A new group called the Indian Country Renewable Energy Consortium seeks to represent tribal and Alaska Native interests in the renewable energy and green economy debate.
Tribes, Alaska Native corporations and tribal organizations met July 21 in Washington, D.C., to form the organization. "We are united in trying to bring the right kinds of opportunities to Indian Country," said Osage Nation
Chief Jim Gray, who was elected to serve as president of the group.
"As governments and businesses, we are seeing extraordinary and positive change happen before our eyes, and we will make sure that this time around Indian Country will take a more active role in leading that change," Gray added.
The group will focus on a wide range of energy issues, from addressing climate change to easing federal review processes to promoting economic development. As part of the effort, tribal and Alaska Native leaders met last week with top White House officials, including Kimberly Teehee, a member of the Cherokee Nation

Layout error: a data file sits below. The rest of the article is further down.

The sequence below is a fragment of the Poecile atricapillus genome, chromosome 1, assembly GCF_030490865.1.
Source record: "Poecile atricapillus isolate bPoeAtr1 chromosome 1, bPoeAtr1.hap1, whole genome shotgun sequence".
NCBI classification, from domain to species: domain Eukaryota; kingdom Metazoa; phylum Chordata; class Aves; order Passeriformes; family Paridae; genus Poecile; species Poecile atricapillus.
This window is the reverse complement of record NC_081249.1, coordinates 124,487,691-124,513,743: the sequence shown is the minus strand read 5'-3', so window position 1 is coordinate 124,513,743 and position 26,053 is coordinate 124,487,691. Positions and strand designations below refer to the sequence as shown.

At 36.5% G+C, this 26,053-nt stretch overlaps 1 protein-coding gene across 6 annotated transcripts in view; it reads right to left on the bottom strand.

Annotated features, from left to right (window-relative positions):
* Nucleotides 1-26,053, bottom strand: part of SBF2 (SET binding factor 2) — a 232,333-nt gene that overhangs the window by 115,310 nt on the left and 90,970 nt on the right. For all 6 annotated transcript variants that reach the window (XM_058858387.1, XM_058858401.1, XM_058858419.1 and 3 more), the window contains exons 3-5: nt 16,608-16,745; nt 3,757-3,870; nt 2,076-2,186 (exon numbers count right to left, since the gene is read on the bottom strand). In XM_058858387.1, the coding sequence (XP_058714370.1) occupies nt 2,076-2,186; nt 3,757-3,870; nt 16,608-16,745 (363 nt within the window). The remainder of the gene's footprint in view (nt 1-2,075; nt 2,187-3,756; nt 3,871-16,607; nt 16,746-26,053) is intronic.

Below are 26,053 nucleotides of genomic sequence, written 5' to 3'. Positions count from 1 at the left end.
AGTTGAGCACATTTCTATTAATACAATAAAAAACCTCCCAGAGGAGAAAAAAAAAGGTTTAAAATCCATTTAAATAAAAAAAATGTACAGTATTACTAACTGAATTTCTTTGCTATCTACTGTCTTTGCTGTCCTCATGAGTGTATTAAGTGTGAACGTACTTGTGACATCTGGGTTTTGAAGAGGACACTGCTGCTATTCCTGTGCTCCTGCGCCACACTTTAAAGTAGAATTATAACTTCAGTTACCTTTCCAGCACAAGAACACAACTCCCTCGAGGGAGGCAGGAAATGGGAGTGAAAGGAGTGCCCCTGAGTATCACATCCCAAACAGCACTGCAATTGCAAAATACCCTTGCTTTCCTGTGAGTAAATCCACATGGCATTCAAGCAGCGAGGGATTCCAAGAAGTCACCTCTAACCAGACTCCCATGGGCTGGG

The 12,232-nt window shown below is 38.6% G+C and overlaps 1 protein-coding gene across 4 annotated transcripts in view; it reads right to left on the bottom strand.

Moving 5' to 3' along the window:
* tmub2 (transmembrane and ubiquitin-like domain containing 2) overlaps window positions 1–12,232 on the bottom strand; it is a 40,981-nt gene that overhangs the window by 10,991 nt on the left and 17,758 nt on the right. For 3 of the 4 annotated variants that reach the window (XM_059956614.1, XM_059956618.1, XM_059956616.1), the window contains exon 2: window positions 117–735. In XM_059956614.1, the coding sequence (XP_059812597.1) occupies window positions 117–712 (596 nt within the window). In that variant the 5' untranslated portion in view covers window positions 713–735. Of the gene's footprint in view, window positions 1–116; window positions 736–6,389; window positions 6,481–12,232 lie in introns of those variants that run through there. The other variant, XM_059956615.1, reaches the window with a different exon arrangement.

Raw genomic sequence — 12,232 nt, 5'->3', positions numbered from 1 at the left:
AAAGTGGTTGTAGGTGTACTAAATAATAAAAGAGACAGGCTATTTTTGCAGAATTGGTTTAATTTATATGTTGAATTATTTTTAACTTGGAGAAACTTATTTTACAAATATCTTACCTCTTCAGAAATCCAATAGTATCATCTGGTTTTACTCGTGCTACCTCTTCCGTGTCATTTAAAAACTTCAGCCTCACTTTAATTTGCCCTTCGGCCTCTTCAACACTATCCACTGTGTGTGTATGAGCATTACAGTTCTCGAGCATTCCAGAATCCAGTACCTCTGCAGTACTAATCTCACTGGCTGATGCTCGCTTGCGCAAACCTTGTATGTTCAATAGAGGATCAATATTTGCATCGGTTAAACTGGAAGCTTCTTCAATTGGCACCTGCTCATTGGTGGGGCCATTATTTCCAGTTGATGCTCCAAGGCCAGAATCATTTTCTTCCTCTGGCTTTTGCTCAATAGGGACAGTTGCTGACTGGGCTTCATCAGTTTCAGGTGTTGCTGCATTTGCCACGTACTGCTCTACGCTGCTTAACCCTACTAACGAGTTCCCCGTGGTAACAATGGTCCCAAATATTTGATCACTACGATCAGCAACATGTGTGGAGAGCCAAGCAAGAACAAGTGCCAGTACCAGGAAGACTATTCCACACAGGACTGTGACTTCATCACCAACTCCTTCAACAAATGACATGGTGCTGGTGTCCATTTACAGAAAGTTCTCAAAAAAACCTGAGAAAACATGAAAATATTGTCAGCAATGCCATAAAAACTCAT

who serves on the Domestic Policy Council
, and Jodi Gillette, a member of the Standing Rock Sioux Tribe
who works in the Office of Intergovernmental Affairs
Membership in the group is open to tribal governments, tribal businesses, Alaska Native Corporations, and tribal organizations. The founding board includes Sealaska
CEO Chris McNeil, Cherokee Nation Chief Chad Smith, Dakota Futures
CEO Dan King, Oneida Nation
Chairman Rick Hill, Oneida Nation; and Osage Nation Chief Jim Gray.
“We are not a single issue consortium, nor are we limiting to ourselves to just development of renewable resources. Indian Country needs clean energy infrastructure to grow our economies, which will grow regional economies,” said Tracey LeBeau, a member of the Cheyenne River Sioux Tribe
who serves as the group's executive director.
For more information, please LeBeau at tlebeau@IndianCountryREC.org or (602) 516-7543; or Keith Harper (Cherokee) at email@example.com or (202) 508-5844.